How Charles Stanfield became popular

By Don McAlavy: CNJ Columnist

“We came to Clovis in 1945 for health purposes,” said Charles Samuel Stanfield. “Our baby girl, Beth, was born in Houston with asthma. Our pediatrician advised us to take her to a better climate. We took her to Dallas but she continued to have problems breathing. I saw in the Dallas newspaper an advertisement saying the Clovis News Journal needed a sports editor. I immediately called Dick Hindley and got the job on a month’s trial basis.”

“We spent a week at the Hotel Clovis and a week at Bert’s Court waiting for our house to be finished at 1105 Prince,” said his wife, Neva. “Stan loved the city of Clovis from the very first and said, ‘This is where I want to live the rest of my life.”

Charles Stanfield was sports editor for about a year, then moved up to editor when Ed Scarritt went to the Albuquerque Journal. Stanfield served as editor for 12 years and was co-owner of the Clovis Bowling Alley along with P.T. Garrison before being appointed to postmaster in 1960.

Stanfield was so loyal to this area that he told his children they could attend the college of their choice after the first two years at Eastern New Mexico University. He felt very keenly that people in this area should support their local college. He was a dedicated Christian and his children understood that if they weren’t able to go to church on Sunday, they weren’t physically able to leave the house.

Neva started her own kindergarten with the help of Mac McIsaac. “We furnished transportation and cared for the children of working mothers,” Neva said. “We had wonderful teachers and Mrs. Langdon Skarda came each Friday with a Bible story and brought the music and art to correlate with the story.”

Charles Stanfield bought the first station wagon in Clovis from Gateway Auto Co. The kindergarten kids loved to ride in that new station wagon.

Stanfield’s parents came to Clovis from Houston in 1947 to be close to their grandchildren. Grandfather W. W. Stanfield was instrumental in getting the Senior Citizens Center started in Clovis. The grandparents spent the rest of their lives here.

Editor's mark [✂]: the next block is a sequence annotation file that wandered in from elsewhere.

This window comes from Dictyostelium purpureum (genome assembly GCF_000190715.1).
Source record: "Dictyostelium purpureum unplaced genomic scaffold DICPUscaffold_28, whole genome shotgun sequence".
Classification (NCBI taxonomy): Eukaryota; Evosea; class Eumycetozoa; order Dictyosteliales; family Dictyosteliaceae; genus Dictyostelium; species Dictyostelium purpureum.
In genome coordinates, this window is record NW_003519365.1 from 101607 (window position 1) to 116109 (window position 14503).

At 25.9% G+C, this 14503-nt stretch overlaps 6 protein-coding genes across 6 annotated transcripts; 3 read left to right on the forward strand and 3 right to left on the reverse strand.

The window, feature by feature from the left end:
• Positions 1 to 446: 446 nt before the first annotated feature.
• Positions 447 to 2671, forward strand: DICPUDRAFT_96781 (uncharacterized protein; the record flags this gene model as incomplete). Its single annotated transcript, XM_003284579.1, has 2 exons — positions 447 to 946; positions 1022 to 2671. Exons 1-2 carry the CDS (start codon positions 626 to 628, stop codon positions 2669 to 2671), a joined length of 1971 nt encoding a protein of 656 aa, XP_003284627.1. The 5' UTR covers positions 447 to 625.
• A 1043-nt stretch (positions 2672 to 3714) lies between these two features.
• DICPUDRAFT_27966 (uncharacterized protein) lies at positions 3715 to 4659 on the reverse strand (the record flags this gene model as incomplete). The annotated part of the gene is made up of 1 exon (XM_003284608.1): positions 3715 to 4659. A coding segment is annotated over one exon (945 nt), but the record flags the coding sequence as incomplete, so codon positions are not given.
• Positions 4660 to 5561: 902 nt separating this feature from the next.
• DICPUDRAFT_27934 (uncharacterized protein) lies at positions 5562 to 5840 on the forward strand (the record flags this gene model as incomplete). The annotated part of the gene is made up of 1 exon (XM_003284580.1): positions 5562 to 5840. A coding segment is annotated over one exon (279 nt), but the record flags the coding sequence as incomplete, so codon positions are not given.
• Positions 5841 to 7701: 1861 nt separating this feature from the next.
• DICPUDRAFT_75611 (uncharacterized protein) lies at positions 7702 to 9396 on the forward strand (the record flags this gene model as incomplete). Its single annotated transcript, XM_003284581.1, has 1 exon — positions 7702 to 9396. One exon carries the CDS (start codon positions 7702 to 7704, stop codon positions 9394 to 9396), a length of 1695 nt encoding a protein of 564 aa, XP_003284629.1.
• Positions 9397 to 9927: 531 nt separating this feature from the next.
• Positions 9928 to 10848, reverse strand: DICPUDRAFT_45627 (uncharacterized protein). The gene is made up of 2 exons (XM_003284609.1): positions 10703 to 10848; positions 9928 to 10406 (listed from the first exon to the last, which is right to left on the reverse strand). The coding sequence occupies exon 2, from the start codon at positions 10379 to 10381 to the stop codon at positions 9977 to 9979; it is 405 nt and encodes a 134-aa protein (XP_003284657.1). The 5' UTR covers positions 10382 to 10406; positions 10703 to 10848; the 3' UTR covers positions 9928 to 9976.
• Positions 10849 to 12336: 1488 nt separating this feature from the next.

Charles Stanfield was born Aug. 24, 1908, in Chanute, Kan.

He grew up in Iowa and Missouri. He attended Northwest State College, Mayville, Mo., Louisiana State University and the University of Missouri, where he majored in journalism.
Stanfield died June 1, 1975. His burial was at Mount Olive Cemetery near Laredo, Mo. His honorary bearers were Dr. John Gregory, Merle Tinker, Phil Lyons, Clyde Newell, Harry Reisinger, Harold Phillips, Deb McCasland, Dr. V. Scott Johnson, Haskell Standridge, Chick Taylor Sr., and members of the Men’s Bible Class and Lodge No. 40 A.F.&A.M. Stanfield had been Chairman of the Curry County Republican Party.

Charles and Neva’s daughter, Beth, survived asthma after coming to Clovis. She married Dennis Hoy and both became physical education teachers. Both were graduates of ENMU. Their daughter Susan and her husband Artie McDowell with their two sons, Deke and Sam, moved here after Stanfield’s death. Son Bruce and his wife Sharon, and their children Sam, Lisa and Sean, lived in Arizona.

Don McAlavy is Curry County’s historian. He can be contacted at:
dmcalavy@telecopelab.com